Silhouettes of people watching a spectacular sunset on Marco Island, Florida.


Marco Island is a tropical paradise located off Florida’s southwest coast in the Gulf of Mexico. This 12-square-mile island is the largest of the Ten Thousand Islands and boasts 6 miles of beautiful white sand beaches, perfect for relaxation or adventure. With its convenient location just a 15-mile drive south of Naples, Marco Island provides the ideal blend of nature, culture, dining, and exploration.

This essay will highlight the top 7 categories of attractions and activities that Marco Island has to offer visitors. From kayaking through mangrove tunnels to fine dining at beachfront restaurants, there is something for every interest and budget. Marco Island’s natural beauty, history, and small-town charm shine through in every experience.


Blue sky meets ocean. The incredible view from a sand bar in Caxambas Bay, Marco Island, Florida

Marco Island’s beaches are consistently ranked among the best in the country. The two main public beach access points are South Beach and Tigertail Beach.

  • South Beach has a large parking lot and restroom facilities. Visitors can rent beach chairs and umbrellas or explore the shoreline while the kids play at the playground. South Beach allows alcohol consumption in the designated areas.
  • Tigertail Beach is known for excellent shelling and incredible sunsets. This beach has a nature center with educational programs about wildlife and conservation. Tigertail tends to be less crowded than South Beach. Leashed dogs are permitted in certain areas.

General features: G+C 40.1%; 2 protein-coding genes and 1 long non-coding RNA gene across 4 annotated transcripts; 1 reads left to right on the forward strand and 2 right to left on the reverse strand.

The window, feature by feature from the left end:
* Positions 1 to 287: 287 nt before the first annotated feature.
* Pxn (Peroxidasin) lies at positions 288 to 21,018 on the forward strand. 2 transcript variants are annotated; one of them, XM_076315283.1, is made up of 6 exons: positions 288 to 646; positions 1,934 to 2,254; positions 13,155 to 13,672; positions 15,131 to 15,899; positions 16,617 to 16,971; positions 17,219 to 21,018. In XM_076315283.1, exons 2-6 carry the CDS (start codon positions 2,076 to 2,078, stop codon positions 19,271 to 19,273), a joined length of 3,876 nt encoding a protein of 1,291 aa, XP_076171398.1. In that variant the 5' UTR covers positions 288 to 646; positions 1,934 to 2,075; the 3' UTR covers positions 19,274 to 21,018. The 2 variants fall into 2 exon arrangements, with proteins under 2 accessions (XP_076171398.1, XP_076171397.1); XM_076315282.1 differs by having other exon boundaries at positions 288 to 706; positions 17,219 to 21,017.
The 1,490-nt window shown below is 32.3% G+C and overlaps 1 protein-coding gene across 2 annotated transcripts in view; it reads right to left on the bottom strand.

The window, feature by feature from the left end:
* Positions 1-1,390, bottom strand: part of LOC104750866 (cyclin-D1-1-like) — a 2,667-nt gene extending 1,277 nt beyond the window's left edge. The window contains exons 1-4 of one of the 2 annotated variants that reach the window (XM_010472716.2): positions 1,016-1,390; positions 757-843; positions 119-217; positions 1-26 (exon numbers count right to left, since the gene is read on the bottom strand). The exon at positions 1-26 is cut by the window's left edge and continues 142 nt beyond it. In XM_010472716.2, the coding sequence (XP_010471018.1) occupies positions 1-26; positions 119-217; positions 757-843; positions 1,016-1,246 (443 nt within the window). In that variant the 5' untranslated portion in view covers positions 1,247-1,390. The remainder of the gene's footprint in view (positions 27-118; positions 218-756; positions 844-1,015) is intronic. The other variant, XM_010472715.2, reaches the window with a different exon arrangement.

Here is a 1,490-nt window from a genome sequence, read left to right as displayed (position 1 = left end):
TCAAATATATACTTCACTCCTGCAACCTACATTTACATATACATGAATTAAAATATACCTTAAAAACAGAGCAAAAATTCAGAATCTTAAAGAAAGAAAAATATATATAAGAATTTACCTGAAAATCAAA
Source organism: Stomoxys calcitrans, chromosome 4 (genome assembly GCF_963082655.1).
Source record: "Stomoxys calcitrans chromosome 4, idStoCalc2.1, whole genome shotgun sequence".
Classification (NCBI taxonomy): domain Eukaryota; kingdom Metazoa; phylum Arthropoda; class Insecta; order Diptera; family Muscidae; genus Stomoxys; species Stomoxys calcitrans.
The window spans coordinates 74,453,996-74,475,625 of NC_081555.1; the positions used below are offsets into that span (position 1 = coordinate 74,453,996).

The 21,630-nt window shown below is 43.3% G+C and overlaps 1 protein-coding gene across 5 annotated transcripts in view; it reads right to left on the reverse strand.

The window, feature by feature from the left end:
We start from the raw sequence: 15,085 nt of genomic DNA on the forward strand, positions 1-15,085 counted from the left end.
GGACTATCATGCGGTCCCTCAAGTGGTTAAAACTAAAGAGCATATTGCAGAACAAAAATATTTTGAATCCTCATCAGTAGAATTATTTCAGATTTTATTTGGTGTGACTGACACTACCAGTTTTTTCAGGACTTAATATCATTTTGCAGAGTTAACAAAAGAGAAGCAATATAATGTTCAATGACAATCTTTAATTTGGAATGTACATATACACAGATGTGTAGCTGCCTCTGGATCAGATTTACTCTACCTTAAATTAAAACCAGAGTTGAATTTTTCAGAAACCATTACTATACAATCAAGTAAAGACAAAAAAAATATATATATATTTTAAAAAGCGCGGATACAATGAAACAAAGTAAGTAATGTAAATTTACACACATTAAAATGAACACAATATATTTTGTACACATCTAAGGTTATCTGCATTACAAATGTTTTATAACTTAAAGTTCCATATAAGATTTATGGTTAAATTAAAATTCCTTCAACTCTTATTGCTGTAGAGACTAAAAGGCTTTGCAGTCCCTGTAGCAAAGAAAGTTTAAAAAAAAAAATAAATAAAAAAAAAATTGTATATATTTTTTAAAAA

For those seeking more exclusivity, private membership clubs offer beach amenities to Marco Island property owners and their guests. The Hideaway Beach Club has a restaurant right on the sand while the Marco Beach Ocean Resort provides beach chairs, umbrellas and food service at the Apollo Beach Sunset Grille.


Frank E. Mackle Park
Frank E. Mackle Park

Marco Island has several beautiful parks where visitors can have picnics, let the kids play or take in views of the water and greenery:

  • Veterans Community Park has a playground, sports fields, walking paths, and a memorial to armed forces veterans.
  • Mackle Park provides a playground, basketball court, fitness trail, and open space for games.
  • Caxambas Park has a playground, basketball court, baseball field, and skate park nestled between canals on two sides.